Saturday Night Eye Candy Open Thread

From this still, Benedict Cumberbatch is almost too good a Dr. Strange — he’s so close to the 1960s comic that my first thought involved recent leaps in 3D printing technology. But then I’m one of the few who feel that Mr. Cumberbatch is a native of the Uncanny Valley, and what more appropriate aura for the Master of the Uncanny?

Apart from pop culture, or concerning it, what’s on the agenda for the evening?

Horror Movie Open Thread: Teach Screen the Controversy!

Zombie lies, they’re not just for economics any more! Per the NYTimes:

In a decision that has dredged up the widely debunked link between vaccines and autism, the Tribeca Film Festival plans to screen a film by a discredited former doctor whose research caused widespread alarm about the issue.

The film, “Vaxxed: From Cover-Up to Catastrophe,” is directed and co-written by Andrew Wakefield, an anti-vaccination activist and an author of a study — published in the British medical journal The Lancet, in 1998 — that was retracted in 2010. In addition to the retraction of the study, which involved 12 children, Britain’s General Medical Council, citing ethical violations and a failure to disclose financial conflicts of interest, revoked Mr. Wakefield’s medical license…

On Friday, Robert De Niro, one of the festival’s founders, said in a statement issued through the festival’s publicists that he supported the plan to show the movie next month, although he said he was “not personally endorsing the film,” nor was he against vaccination.

Mr. De Niro’s statement seemed to suggest that this was the first time he has expressed a preference that a particular film be shown at the festival.

“Grace and I have a child with autism,” he wrote, referring to his wife, Grace Hightower De Niro, “and we believe it is critical that all of the issues surrounding the causes of autism be openly discussed and examined. In the 15 years since the Tribeca Film Festival was founded, I have never asked for a film to be screened or gotten involved in the programming. However this is very personal to me and my family and I want there to be a discussion, which is why we will be screening VAXXED.”…

The plan to show the film has unnerved and angered doctors, infectious disease experts and even other filmmakers…

According to the festival’s website, “Vaxxed” will be screened only once, on April 24, the festival’s closing day. A talk with the director and the film’s subjects will follow.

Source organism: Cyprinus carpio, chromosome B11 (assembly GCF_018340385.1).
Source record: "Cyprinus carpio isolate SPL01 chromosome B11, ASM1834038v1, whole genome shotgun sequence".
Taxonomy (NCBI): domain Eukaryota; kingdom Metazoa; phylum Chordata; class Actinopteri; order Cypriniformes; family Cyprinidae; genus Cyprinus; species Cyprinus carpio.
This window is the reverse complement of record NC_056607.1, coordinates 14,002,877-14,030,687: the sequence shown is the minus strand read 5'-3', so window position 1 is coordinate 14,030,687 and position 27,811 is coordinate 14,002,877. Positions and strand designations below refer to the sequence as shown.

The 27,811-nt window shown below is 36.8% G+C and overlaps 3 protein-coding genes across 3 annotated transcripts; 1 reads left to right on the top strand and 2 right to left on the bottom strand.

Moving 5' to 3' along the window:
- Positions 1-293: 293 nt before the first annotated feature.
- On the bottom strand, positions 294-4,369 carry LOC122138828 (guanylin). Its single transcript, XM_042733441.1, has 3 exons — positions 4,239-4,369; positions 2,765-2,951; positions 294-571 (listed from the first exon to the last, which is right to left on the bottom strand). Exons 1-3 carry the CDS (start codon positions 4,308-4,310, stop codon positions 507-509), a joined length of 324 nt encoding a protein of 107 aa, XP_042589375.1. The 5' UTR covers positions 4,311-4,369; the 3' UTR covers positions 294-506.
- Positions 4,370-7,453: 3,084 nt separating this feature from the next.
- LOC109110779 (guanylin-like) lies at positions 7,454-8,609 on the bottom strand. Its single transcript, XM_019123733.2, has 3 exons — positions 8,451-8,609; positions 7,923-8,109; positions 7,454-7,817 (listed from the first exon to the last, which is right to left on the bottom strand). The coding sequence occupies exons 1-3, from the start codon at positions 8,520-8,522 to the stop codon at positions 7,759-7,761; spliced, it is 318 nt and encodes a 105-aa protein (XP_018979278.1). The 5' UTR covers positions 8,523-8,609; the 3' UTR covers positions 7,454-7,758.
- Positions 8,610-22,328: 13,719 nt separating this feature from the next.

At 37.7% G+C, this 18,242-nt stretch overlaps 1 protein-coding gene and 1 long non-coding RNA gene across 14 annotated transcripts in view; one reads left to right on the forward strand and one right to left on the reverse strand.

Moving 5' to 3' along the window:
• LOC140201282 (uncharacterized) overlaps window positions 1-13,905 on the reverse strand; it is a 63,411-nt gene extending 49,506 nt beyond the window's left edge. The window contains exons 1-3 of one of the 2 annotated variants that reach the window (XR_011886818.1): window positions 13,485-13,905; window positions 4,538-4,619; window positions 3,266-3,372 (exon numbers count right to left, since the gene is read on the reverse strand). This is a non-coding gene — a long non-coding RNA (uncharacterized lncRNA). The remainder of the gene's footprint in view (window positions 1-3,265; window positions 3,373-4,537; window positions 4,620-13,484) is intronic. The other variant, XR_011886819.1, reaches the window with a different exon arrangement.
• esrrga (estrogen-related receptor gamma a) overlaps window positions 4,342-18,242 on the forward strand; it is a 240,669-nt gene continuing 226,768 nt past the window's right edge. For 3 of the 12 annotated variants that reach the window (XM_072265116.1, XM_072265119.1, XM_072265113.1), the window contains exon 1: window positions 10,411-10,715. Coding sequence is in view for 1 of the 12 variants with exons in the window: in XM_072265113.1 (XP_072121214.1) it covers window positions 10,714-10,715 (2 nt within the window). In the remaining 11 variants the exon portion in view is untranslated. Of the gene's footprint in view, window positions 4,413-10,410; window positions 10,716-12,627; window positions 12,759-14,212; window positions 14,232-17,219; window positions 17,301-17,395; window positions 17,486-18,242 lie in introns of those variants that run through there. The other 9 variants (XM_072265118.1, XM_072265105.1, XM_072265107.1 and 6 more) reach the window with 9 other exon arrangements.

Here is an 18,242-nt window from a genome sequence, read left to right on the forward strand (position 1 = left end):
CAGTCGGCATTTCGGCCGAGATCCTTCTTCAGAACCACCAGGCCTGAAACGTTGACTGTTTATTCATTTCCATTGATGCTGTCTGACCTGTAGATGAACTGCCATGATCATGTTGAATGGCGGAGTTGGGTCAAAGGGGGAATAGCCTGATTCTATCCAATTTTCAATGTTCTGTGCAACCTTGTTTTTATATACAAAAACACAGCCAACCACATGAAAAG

An earlier version of this article suggested that perhaps Mr. de Niro intended to rebut the film during his talk, but that doesn’t seem to be what he’s planning, per Deadline:

[T]he TFF promotional material could easily be taken to endorse Wakefield’s cause. “Digging into the long-debated link between autism and vaccines, Vaxxed: From Cover-Up to Catastrophe features revealing and emotional interviews with pharmaceutical insiders, doctors, politicians, parents, and one whistleblower to understand what’s behind the skyrocketing increase of autism diagnoses today.” Also this: “The most vitriolic debate in medical history takes a dramatic turn when senior-scientist-turned-whistleblower Dr. William Thompson of the Centers for Disease Control turns over secret documents, data and internal emails confirming what millions of devastated parents and ‘discredited’ doctors have long-suspected.”…

One happy effect of De Niro’s statement, according to the LA Times: “The De Niro news does quell reports that actor Leonardo DiCaprio was involved in backing the film — as Wakefield apparently told reporters on a promotional cruise — and even may have been orchestrating its Tribeca screening.”

Wednesday Morning Open Thread: Surely…

ballard street dogs watch teevee
(Ballard Street via

In honor of discerning film criticism, NYMag interviews the creators of Airplane!:

What do you recall of filming the “Don’t call me Shirley” gag?
Abrahams: Well, Paramount Pictures was apprehensive about three first-time directors working together on a movie.
David Zucker: Our contract said they could fire us after one week.